COPING WITH THE 2005 USPTO FEE INCREASES: STRATEGIC APPROACHES

By: Steven W. Crabb & James G. McEwen

 

On December 8, 2004, President Bush signed the Consolidated Appropriations Act of 2005. A portion of the omnibus spending bill revised regulatory fees at the U.S. Patent & Trademark Office (USPTO).  The bill increased the effective filing fee for filing a new non-provisional application and dramatically increased extra claims fees associated with filing new applications with more than the standard 3 independent and 20 total claims provided with the filing fee.  The bill also increased costs of Appeal as well as costs associated with the filing of reissue applications.

The most significant changes are for excess patent claim fees.  Fees for excess patent claims more than doubled, and new fees were instituted for the search and examination of utility patents and for excess pages in lengthy applications.  Additionally, the excess patent claims fees were applied to reexaminations, which had previously not required payment of excess claims fees.

The basic filing fee has now been split into three separate fees all payable at the time of application: (1) the filing fee is $300, (2) a new search fee is $500, and (3) a new examination fee is $200.  Certain of these fees may be refunded based upon whether the application was filed under the Patent Cooperation Treaty (PCT) naming the USPTO as the International Searching Authority.

While not yet implemented, according to the USPTO’s Office of Patent Legal Administration, the USPTO has authority to implement rules in regard to refunds of certain fees including: 1) applications which are withdrawn before entering the search and examination phases may become eligible for a refund of at least the search and examination fees; 2) any excess claims fees for claims cancelled prior to examination on the merits (i.e., prior to a first Office Action); and 3) the search fee for a search report meeting the requirements of the Director.  These refund provisions are forthcoming.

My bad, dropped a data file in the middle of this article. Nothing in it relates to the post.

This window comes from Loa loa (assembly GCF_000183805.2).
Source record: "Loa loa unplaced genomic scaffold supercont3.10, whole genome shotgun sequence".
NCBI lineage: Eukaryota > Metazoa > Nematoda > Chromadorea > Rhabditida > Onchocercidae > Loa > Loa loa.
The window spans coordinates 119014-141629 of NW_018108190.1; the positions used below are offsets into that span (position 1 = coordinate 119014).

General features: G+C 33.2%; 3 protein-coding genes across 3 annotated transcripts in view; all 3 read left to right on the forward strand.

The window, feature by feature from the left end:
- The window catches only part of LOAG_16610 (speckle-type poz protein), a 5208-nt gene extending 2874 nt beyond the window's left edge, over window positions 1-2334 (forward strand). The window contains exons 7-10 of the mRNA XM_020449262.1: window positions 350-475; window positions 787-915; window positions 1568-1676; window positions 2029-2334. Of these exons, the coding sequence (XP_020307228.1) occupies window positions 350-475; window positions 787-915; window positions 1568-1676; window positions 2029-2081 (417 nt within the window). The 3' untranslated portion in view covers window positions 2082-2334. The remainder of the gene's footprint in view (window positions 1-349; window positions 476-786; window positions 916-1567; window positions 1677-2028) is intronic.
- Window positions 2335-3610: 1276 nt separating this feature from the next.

Previously, utility patent applications were not subject to page count restrictions and some applications would reach hundreds of pages long.  In order to more closely reflect the costs associated with these large specifications (and possibly to discourage lengthy specifications), the patent office now charges a utility application size fee of $250 for each additional 50 pages in excess of 100 pages.   The total page count includes not only the specification, but the drawings and any computer or sequence listings.

Previously, the cost of filing a patent application was set at $790.  This single filing fee covered an application of unlimited length, including up to twenty claims, of which three could be independent claims.  Claims in excess of twenty were previously subject to an $18 per claim fee, and independent claims in excess of three cost $88 each. An example of the impact of this increase in fees is as follows:

Example 1: For Application With 10 Independent Claims And 40 Claims Total

 

Old Fee Schedule

(Prior to December 8, 2004)

 

New Fee Schedule

(Effective December 8, 2004)

7 extra independent claims x $88 per claim = $616 7 extra independent claims x $200 per claim = $1400

 

 

20 extra total claims x $18 per claim = $360

 

 

20 extra total claims x $50 per claim = $1000

 

Excess claims surcharge = $976

 

Excess claims surcharge = $2400